8.14.2008

The Quilts of Gee's Bend





Last night I accompanied some girl friends in their new home to watch a documentary made by the woman who owns their beautiful house. The film was about the Quilt Makers of Gee's Bend, Alabama.
It's hard to know where to begin when telling about these remarkable quilts and the women who made them. I first saw the quilts a few years ago at an exhibit at the High Museum in Atlanta. I guess I'll begin with what stuck me first, the quilts. They are truly incredible pieces of modern art; patterns, colors, and compositions that speak to what art is. Elements of design that are taught at institutions, made by women who received very little, if any, schooling in their lifetimes. These quilts really made me rethink art, this magnificent creativity flowing out of these women--who, until someone told them, had no idea what they were making was art. They were just expressing their hearts, and as they said in their own words, their joy--providing warmth for their families and adding color to their homes.
The quilt makers of Gee's bend come from an area of Wilcox Co., Alabama that was once the site of a major plantation. The descendants of the slaves on that plantation remain there to this day. At one point, during the depression, this tiny area was the poorest place in the country. The quilts of this time reflect the poverty, made mostly out of worn down blue jeans. The women there had always quilted, mostly for practical reasons, and never really thought much of it. Quilting was as natural, and as expressive to them, as the gospel songs that constantly flowed from their lips--sewing joy and sorrow and prayer and song into every piece. One woman described how, after her husband died, she made a quilt out of all of his clothes to wrap herself in when she missed him.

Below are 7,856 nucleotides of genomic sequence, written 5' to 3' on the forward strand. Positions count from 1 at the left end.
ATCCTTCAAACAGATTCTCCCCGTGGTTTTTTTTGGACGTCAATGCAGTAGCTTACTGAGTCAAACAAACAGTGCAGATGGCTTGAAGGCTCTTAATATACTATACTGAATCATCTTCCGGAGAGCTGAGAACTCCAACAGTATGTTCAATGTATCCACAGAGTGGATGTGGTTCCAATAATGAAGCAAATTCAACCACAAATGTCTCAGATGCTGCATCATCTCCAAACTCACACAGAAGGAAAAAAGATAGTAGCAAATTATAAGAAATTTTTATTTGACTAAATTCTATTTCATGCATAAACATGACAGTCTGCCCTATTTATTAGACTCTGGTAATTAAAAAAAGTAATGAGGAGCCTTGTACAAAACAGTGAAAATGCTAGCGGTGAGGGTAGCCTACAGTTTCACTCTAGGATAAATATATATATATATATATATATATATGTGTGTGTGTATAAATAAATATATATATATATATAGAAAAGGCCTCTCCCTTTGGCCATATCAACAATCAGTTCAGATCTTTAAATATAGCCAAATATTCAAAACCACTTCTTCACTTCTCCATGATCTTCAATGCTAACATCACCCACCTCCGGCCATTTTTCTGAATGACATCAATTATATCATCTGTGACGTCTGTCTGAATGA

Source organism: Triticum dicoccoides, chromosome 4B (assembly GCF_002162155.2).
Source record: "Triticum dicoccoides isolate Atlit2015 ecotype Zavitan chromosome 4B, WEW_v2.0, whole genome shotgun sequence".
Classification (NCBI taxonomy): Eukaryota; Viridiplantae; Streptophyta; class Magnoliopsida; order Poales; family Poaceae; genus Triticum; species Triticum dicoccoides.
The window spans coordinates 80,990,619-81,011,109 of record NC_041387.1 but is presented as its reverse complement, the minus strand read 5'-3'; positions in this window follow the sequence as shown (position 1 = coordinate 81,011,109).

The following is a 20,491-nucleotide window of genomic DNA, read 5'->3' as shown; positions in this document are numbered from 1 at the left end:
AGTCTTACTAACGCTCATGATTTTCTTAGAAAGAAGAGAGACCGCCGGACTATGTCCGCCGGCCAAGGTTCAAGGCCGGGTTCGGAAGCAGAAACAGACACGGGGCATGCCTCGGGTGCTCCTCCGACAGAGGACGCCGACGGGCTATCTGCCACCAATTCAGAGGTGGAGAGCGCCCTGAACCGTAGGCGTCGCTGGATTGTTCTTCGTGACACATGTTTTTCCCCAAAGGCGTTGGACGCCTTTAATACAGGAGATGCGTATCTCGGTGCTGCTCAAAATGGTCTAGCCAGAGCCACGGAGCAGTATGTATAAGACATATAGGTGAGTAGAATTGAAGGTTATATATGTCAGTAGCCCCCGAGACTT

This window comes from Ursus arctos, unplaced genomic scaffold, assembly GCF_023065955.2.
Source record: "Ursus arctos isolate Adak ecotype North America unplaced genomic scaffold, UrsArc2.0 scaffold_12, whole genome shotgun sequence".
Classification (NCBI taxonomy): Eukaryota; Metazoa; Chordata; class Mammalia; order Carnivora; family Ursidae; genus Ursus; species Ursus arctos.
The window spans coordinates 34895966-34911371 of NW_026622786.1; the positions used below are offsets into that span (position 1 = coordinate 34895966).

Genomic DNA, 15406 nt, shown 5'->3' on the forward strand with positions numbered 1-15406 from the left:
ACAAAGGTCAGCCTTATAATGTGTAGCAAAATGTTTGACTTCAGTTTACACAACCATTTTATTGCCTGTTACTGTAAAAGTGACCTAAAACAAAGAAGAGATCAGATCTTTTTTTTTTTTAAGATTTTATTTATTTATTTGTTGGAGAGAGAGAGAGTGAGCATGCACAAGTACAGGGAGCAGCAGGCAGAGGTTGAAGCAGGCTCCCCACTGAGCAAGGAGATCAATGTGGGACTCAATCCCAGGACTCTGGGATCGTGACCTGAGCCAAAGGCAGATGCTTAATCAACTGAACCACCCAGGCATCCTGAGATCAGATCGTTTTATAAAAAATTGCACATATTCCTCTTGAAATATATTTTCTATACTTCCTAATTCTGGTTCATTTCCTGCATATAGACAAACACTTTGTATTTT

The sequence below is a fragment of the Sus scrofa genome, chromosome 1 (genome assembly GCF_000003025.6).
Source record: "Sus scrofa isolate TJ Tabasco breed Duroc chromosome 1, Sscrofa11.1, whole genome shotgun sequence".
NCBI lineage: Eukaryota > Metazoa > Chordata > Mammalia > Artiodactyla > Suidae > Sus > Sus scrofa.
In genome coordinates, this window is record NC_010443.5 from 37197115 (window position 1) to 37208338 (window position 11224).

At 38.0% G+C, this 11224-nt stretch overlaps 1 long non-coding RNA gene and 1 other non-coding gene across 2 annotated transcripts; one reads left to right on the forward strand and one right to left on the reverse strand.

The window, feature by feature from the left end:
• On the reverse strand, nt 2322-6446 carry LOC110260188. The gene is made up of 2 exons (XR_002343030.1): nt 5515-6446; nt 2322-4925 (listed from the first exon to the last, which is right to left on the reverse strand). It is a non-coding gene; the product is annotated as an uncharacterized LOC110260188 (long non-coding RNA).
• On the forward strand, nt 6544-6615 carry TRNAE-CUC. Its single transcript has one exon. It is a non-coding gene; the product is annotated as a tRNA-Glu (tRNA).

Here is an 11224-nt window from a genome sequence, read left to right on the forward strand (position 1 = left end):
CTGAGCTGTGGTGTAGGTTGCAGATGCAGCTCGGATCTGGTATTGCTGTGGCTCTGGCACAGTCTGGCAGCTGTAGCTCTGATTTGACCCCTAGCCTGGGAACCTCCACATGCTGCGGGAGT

The quilts have now been discovered by art historians and taken from beds in modest homes and hung on the white walls of art museums all over the world, made into stamps, even displayed on posters in the Whole Foods in Mtn. Brook.
I recommend checking it out.

1 comment:

amanda blake said...

wow, is what i thought when i saw this exhibit traveling through in Auburn. truly amazing. you may like the Folk Museum downtown as well. these ladies are amazing!